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LETTER TO EDITOR: Post Office loses millions

Finally the main street newspapers are printing the fact that the Post Office has lost millions of dollars, last year two million, and that the Post Master General (PMG) was paid $800,000 plus a bonus. Who approved this money? None of the articles gave any ideas as to how the losses could be avoided. The PMG has had these suggestions for over five years, as I have mailed them to him and got no reply.

The only way the cost can be eliminated is to change the mode of delivery (CMD). Perham, like thousands of localities, has parts of the city delivery on both sides of the street. It isn't hard to come to the determination that delivering on one side of the street cuts the cost in half. Also, clustering boxes, four to the installation, reduces stops as the vehicle can deliver mail to four boxes without moving. As the employee stops at each box 304 times a year, delivering four boxes without moving eliminates 912 stops at that location. More than four boxes can be placed at one location to eliminate more than four stops. Revising routes to take care of this suggestion means a saving nationwide of millions of dollars.

I am a retired rural carrier with 36 years of experience in the department. When I started as a regular carrier in New York Mills in 1952, I combined 12 of the farmer boxes and eliminated that many stops per day, and how many stops during the time I was a carrier? That change also eliminated one obstruction the snowplow had to dodge.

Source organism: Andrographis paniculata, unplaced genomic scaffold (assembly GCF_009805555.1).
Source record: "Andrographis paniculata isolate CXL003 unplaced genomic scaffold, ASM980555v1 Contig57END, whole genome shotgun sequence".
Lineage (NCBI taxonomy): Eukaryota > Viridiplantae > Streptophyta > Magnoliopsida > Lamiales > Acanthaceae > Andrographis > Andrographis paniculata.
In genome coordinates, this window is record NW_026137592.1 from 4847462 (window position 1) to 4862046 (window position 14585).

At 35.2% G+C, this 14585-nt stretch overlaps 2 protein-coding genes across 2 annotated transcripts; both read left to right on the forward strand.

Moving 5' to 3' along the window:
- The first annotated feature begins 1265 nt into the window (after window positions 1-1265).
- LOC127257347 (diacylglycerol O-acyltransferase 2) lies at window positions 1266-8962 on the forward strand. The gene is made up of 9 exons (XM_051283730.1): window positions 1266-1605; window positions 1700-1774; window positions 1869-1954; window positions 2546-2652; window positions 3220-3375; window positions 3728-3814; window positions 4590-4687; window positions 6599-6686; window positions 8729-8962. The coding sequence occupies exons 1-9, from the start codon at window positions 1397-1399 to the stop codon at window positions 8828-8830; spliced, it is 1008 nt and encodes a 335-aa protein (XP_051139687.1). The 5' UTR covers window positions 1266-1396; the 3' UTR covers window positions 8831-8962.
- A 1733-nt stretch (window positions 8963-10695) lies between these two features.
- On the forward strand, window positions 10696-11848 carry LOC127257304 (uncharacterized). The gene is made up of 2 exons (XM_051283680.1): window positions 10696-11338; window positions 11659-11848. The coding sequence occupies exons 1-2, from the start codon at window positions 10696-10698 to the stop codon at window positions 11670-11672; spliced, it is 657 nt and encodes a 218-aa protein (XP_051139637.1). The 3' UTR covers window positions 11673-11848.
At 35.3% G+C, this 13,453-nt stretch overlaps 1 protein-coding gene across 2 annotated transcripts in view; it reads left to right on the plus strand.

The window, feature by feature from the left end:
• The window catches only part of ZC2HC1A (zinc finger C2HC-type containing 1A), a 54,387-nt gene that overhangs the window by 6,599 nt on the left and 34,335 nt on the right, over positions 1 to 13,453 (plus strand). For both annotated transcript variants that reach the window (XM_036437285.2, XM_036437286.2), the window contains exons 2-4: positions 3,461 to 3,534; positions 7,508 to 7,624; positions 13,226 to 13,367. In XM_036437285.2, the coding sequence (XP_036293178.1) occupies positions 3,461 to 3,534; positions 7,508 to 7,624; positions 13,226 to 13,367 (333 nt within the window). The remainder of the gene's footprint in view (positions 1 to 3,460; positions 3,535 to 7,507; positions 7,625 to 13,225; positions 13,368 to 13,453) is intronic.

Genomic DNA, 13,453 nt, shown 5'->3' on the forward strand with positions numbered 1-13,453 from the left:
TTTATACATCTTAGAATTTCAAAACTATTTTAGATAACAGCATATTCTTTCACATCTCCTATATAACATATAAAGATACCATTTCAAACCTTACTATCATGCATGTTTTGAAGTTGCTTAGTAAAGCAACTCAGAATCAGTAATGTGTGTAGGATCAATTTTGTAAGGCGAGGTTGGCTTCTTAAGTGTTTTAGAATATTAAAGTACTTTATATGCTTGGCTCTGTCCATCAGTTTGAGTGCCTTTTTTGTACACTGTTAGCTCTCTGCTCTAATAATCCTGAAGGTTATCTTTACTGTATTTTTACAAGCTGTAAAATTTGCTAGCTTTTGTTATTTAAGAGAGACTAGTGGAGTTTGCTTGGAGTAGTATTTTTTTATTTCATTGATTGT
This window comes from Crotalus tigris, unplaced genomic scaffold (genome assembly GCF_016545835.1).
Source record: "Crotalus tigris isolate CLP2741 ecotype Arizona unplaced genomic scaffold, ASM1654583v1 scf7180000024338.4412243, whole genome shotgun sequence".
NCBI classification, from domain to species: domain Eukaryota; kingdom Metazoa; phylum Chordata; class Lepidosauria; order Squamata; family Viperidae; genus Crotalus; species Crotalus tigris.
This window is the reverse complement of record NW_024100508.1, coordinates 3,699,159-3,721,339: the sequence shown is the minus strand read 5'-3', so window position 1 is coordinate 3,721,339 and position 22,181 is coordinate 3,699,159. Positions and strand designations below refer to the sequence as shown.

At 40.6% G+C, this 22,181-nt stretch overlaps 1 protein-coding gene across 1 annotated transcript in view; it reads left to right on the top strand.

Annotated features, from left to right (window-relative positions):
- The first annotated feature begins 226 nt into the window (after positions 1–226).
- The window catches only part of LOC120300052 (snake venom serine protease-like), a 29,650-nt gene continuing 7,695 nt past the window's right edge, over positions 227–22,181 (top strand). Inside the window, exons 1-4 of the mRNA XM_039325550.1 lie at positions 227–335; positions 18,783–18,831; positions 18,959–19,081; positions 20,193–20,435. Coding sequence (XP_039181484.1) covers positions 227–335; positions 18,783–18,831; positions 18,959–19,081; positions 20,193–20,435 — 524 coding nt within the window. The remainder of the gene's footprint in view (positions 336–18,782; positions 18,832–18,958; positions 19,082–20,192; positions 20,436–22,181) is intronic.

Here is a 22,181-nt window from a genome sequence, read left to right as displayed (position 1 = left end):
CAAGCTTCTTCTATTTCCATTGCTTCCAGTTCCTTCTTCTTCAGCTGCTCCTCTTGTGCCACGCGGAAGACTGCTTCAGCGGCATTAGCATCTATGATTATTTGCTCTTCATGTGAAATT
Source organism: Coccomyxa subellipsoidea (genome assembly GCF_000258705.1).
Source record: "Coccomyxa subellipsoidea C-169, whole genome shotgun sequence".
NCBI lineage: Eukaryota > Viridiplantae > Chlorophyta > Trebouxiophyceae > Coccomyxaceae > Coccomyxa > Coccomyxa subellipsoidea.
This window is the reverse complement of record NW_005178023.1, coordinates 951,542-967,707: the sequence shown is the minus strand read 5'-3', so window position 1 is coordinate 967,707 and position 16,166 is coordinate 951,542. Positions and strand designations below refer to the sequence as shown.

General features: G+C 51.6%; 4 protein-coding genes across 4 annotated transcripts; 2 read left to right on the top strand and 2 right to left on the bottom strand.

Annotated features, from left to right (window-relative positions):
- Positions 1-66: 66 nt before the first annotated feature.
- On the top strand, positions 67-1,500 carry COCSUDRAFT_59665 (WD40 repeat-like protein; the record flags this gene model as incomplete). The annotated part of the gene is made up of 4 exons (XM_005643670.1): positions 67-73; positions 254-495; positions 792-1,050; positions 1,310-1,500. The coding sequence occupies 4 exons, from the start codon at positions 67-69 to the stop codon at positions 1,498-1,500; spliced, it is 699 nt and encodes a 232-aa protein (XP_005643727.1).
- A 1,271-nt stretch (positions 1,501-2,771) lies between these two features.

Perham, when it was a small community, had mail delivered by the foot carrier, the slowest and most expensive type of delivery. It still utilizes this method, as do other communities. The PMG doesn't recognize the cost of this delivery. The walking carrier delivers mail to one house, and then has to walk out to the sidewalk next to the street before delivering to the next house, as he can't walk across the lawns. Making all of these areas delivery by vehicle to grouped boxes on the curb would decrease the cost of delivery to about 40% of what the cost is today. Delivery would be faster also.

There is no other way to cut costs. Laying off people won't do it, as they are needed to deliver the mail. How can the PMG not recognize these suggestions that he has had for five years or more? As I was born in 1916, I am in my 94th year on this earth and I still offer my managerial skills to organize the change in the MOD in Perham. It can be done without disturbing the delivery of mail.

A copy of this letter is going to the PMG. A copy is also going to several members of Congress, as some may take this to heart and do something to reduce the cost of mail delivery.

Harley Karvonen